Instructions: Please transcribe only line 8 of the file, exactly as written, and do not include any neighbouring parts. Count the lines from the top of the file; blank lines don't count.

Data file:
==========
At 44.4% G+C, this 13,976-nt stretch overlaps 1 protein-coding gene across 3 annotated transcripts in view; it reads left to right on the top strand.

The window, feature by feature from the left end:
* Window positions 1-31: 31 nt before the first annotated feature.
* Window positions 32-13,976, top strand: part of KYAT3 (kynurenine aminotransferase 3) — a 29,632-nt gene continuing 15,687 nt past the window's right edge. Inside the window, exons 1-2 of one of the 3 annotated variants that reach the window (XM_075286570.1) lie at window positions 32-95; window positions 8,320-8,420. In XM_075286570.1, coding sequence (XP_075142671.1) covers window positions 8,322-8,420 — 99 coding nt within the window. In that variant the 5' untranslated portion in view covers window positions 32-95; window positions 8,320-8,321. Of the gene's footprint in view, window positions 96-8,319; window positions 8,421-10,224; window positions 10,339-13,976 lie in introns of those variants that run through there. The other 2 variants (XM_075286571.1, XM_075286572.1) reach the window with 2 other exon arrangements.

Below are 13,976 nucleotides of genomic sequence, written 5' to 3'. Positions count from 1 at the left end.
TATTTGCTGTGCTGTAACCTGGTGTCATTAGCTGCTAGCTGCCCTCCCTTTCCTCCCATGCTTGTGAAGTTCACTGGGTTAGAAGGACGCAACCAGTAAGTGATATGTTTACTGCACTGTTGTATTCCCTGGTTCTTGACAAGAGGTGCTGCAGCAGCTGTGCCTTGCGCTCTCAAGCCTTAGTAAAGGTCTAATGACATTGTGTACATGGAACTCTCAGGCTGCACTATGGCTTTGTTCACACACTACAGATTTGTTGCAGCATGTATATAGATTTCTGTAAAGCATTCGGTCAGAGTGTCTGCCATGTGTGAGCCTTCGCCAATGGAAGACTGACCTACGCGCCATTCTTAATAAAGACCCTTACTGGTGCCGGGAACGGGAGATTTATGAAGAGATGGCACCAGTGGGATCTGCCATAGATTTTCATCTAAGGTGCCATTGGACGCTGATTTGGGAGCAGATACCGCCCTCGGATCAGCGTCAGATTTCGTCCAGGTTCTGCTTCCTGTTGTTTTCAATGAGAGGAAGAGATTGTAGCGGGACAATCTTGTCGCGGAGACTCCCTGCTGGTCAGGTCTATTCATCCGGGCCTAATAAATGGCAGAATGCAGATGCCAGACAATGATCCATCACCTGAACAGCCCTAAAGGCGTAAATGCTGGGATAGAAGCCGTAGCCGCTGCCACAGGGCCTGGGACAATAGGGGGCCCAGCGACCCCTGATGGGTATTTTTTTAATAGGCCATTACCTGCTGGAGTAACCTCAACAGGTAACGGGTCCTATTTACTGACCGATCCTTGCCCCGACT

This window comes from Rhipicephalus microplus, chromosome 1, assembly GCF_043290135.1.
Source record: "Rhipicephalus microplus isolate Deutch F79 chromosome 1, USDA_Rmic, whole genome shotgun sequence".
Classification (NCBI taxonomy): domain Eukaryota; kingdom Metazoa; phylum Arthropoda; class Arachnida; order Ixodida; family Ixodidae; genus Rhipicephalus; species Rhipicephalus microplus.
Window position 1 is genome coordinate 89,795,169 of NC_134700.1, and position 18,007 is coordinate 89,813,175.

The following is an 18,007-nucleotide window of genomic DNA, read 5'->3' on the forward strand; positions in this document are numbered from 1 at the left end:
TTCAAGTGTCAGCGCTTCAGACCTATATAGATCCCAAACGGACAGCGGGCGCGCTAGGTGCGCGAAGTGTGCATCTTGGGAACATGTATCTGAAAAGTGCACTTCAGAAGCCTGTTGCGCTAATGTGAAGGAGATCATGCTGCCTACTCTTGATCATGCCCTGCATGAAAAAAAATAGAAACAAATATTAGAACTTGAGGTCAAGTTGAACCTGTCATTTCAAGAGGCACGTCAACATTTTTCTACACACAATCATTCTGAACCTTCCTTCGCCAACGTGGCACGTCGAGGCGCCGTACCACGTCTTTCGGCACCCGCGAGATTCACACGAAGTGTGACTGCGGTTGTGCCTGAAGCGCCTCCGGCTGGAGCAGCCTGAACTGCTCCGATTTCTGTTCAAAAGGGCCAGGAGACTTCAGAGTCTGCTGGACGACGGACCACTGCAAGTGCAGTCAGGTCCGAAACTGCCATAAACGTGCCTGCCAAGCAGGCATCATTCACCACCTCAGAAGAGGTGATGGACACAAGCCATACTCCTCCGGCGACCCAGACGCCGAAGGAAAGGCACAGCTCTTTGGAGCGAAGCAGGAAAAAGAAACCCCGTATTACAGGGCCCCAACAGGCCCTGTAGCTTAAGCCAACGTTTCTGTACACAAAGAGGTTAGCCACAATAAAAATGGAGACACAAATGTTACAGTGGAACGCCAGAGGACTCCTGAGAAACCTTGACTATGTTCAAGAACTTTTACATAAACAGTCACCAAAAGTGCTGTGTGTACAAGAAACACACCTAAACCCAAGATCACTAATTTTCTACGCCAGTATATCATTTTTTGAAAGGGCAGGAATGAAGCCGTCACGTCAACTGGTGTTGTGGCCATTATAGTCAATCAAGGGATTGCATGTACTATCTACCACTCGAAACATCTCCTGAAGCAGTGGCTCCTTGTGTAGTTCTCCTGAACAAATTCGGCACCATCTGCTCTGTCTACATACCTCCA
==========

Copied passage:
Source record: "Rhipicephalus microplus isolate Deutch F79 chromosome 1, USDA_Rmic, whole genome shotgun sequence".